Then I had to come up with a plan for the day. I had a 2012 model that I bought in 2014 when I found myself without a job and needed a newer computer to do contracting. So I snuck into my teenage son’s room and grabbed the old laptop. He uses it periodically. Then I had to figure out what I needed to put on the computer in order to get work done. I was a bit concerned with the age, processor speed, and RAM because I remember 3 years ago that some of my development software was beginning to run the fan.
In the past, I have set up a local development environment on my computer which meant installing XCode and Homebrew so that I could install NPM, Git, and my build tools. I also had to configure the Apache files to run PHP. That takes a long time to set all that up and I was a bit concerned about overloading this older machine.
Most of my development these days is in WordPress and I use Local to spin up my development environment for that work so I didn’t need the LAMP set up. I had some interest in trying out CodeKit to run my build scripts so I decided this was the perfect time to try it out. And my teammate told me about the GitHub desktop app so I decided to try that. This would allow me to get up and running in little to no time. My teammate also told me how to run a PHP server on a local folder through Terminal, which I needed to do since I was working on a rare static site.
I stumbled through the day on Friday. It took me about twice the time to get things done as I was learning new tools and just felt disoriented throughout the day. It is crazy how settings, desktop wallpaper, and other things so are so familiar and in the background suddenly become a source of frustration and disorientation. It is never fun to lose your favorite tool. I just felt off all day. But I know that this too shall pass. And I am already thinking that I will continue to use GitHub Desktop and CodeKit when I get set up on a new machine.
I had several great opportunities to spend time with Mihalyi. Such a brilliant and wonderful person.
— Jared Spool (@jmspool) October 22, 2021
I found out through Twitter that Mihalyi Cskiszentmihalyi passed away. He is most famous for his theory on Flow. I had the privilege of hearing him speak at the UI10 Conference in 2005. It was the first time I had heard of the concept of flow. I enjoyed his talk and had the chance to chat with him afterward. His name is Hungarian so I asked him if he grew up there and I told him about my affinity with Hungary.
- Insites: The Book – After reminiscing a couple of weeks ago on my own Web history, I decided to read this book of interviews with Web professionals that was written in 2012. I have enjoyed reading about people in the industry that I was familiar with and many that I only knew by name but did not know what they did. Reading the interview with Cameron Moll brought back a lot of memories as many of his articles had an influence on me. I also had the chance to take an all-day workshop with him and eat lunch with him that day at the UI12 Conference. And finally, he interviewed me for a position at Authentic Jobs in 2012. I did not get the job, I enjoyed our conversation and it was a great experience that helped me to evaluate where I needed to grow as a developer.
- Providence -This is a really long book on the subject of God’s providence that I continue to put down and pick back up again. I really would like to finish it before the end of the year but it probably won’t happen because there are a lot of other books I am interested in right now.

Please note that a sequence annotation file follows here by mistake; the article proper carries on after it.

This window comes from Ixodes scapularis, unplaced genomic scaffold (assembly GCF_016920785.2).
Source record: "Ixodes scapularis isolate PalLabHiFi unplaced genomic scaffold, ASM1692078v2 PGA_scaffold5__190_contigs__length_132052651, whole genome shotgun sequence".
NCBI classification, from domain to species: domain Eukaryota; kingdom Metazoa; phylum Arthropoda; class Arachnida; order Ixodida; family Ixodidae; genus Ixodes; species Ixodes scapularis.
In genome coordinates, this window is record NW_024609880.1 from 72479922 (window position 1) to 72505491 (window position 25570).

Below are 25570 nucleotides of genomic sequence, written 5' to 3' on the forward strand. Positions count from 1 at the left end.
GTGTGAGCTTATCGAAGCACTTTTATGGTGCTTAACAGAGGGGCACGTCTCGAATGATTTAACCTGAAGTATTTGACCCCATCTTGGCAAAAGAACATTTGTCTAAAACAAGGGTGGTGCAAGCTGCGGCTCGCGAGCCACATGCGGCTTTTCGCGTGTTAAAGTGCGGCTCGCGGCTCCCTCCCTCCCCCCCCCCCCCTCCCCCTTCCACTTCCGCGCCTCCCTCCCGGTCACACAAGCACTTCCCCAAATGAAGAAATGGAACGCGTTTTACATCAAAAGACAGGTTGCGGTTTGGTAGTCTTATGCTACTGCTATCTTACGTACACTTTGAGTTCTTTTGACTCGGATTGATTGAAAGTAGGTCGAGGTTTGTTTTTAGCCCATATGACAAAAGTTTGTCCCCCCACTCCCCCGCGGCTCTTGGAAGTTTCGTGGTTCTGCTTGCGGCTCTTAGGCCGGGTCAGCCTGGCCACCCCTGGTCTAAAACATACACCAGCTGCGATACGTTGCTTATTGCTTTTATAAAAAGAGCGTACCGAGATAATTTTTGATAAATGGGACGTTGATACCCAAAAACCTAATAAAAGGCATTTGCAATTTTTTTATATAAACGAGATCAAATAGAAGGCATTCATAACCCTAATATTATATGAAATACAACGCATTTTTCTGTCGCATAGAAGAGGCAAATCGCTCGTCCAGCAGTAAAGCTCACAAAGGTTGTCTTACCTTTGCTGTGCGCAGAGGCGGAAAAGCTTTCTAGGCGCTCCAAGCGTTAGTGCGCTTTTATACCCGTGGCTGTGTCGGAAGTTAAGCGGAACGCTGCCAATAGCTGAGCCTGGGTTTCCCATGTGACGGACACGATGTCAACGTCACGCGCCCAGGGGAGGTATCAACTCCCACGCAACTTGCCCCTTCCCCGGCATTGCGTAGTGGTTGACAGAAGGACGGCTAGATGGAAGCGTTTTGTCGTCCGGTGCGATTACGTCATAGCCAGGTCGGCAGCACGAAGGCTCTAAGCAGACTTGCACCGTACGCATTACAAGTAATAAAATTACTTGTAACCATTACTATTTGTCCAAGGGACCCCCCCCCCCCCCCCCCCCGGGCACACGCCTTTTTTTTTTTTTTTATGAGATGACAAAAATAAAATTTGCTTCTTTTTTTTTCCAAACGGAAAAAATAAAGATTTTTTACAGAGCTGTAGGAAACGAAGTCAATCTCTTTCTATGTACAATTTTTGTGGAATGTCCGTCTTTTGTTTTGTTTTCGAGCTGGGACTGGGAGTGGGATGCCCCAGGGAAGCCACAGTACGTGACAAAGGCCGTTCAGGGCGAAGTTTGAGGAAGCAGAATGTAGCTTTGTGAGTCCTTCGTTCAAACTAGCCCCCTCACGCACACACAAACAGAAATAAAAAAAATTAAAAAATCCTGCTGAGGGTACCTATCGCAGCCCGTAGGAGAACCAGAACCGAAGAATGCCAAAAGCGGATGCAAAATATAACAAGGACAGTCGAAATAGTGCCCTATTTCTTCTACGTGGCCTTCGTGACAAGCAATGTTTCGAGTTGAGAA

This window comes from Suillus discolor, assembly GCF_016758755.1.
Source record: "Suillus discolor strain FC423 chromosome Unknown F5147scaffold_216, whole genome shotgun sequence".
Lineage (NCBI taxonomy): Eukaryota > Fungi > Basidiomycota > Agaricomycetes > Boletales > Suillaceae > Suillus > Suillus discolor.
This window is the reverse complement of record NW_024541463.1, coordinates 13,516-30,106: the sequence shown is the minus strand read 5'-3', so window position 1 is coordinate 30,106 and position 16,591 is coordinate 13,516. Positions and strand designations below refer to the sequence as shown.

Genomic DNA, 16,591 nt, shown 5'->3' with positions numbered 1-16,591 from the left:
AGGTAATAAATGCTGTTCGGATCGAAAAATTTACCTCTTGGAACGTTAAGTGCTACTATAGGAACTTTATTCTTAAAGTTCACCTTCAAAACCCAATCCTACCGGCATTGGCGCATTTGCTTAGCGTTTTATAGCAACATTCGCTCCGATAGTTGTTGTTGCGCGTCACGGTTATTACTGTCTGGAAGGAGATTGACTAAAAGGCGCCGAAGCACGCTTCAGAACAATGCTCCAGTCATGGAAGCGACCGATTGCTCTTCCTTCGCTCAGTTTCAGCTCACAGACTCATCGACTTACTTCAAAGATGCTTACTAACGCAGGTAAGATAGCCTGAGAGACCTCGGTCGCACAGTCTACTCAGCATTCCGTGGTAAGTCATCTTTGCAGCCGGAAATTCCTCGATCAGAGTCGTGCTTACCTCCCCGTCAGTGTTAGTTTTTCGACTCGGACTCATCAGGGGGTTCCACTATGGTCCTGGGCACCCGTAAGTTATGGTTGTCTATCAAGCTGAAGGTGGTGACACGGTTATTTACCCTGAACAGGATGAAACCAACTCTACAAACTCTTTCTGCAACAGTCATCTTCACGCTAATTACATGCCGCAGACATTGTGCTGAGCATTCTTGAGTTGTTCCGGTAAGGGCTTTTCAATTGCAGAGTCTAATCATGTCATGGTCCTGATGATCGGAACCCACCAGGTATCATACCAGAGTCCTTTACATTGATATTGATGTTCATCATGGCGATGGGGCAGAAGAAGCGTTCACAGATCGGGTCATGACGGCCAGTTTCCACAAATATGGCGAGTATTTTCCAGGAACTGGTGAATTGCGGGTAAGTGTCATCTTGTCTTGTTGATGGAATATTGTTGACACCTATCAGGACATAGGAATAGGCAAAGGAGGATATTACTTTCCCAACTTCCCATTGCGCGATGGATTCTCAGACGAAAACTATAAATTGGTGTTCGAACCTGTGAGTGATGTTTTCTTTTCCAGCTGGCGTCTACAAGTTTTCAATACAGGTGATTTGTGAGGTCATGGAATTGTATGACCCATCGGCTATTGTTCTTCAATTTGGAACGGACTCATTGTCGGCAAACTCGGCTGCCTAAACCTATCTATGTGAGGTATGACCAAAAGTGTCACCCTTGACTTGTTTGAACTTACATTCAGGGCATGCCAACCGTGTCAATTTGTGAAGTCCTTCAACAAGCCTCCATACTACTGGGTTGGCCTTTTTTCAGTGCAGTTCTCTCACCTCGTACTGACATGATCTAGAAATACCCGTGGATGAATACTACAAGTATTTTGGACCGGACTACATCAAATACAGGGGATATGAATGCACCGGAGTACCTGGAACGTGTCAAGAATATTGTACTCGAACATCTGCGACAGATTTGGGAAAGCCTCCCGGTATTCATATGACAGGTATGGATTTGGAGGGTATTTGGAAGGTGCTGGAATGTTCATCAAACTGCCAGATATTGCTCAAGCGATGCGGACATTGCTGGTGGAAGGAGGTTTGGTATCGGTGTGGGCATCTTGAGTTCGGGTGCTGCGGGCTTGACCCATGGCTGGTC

- An Introduction to John Owen – I started reading this one while waiting for my son to finish musical practice on Thursday night. I have a deal with him that he can stay after and visit for up to half an hour. But I like to be there early in case he doesn’t want to stay longer. That has yet to happen and not holding my breath.
- How To Add Border Images and Gradient Borders with Pure CSS – Article from Digital Ocean that helped me to clean up my border-image code on the project I launched this week.
- The CSS prefers-color-scheme user query and order of preference – Interesting information to know from Sara Soueidan.
- Lebanon hit by electricity outage expected to last several days – Speaking of Sara, who lives in Lebanon, this article grabbed my attention because of her. Not something I had heard about in the American press.
- Goldman Sachs CEO: One way to help solve the nation’s labor shortage – Article about a project that pairs community college students with small business owners in a unique internship.
- More Advice from a Thirty-Something Career Changer
- HTML with Superpowers – Dave Rupert on Web components.
- Blaming Screenreaders – A must-read about accessibility. We need to understand our audience and understand this often overlooked audience and remember the burden is on us as developers.
- Who was Bill Bright Really? – A reflection from Brad Bright, son of Bill. Dr. Bright would have turned 100 recently and his son reflects on his life. It was a life that had a big impact on me. I became a Christian through the ministry he started (Cru, formerly known as Campus Crusade for Christ) and through a booklet he wrote. My wife and I served on the staff of that ministry for 16 years.
- It’s Quitting Season (NY Times) – I found this an interesting perspective. Because there are healthy reasons for quitting certain things. And it goes against the grain of the American mindset. I remember the “Sunk Cost Fallacy” being addressed in the book, Range that I read last year.
- Sabbaticals Are On The Rise To Help Retain Workers. Can They Battle Burnout? – I am glad to see that companies are experimenting with ways to give workers a break without them having to leave.
- A Simple But Effective Mental Health Routine For Programmers
- “Dark Mode” vs “Inverted”
- Evaluating Clever CSS Solutions – A good challenge to consider from Michelle Barker.
- Let’s Talk about Native HTML Tabs – I like the idea behind this solution from Dave Rupert.
- Get your work recognized: write a brag document – I read another article that referenced this one. The other article was about how to build this type of document with Eleventy. But this is a great article on how to put together documentation to help you (and your manager) recall your accomplishments for the year. I prepared something similar last year and plan to do it again this year.
- The Great British Baking Show (Netflix)
- Inspector Lewis (Prime Masterpiece Subscription)
- Doogie Kamealoha, M.D. (Disney+)
- Dune (Movie Theater) – Went to the movie opening day with my son.
- FIFA20 – I lost my Europa League final game with the Rangers.
- NHL17 – I jumped back into a franchise team I created several years ago and played a couple of games recently.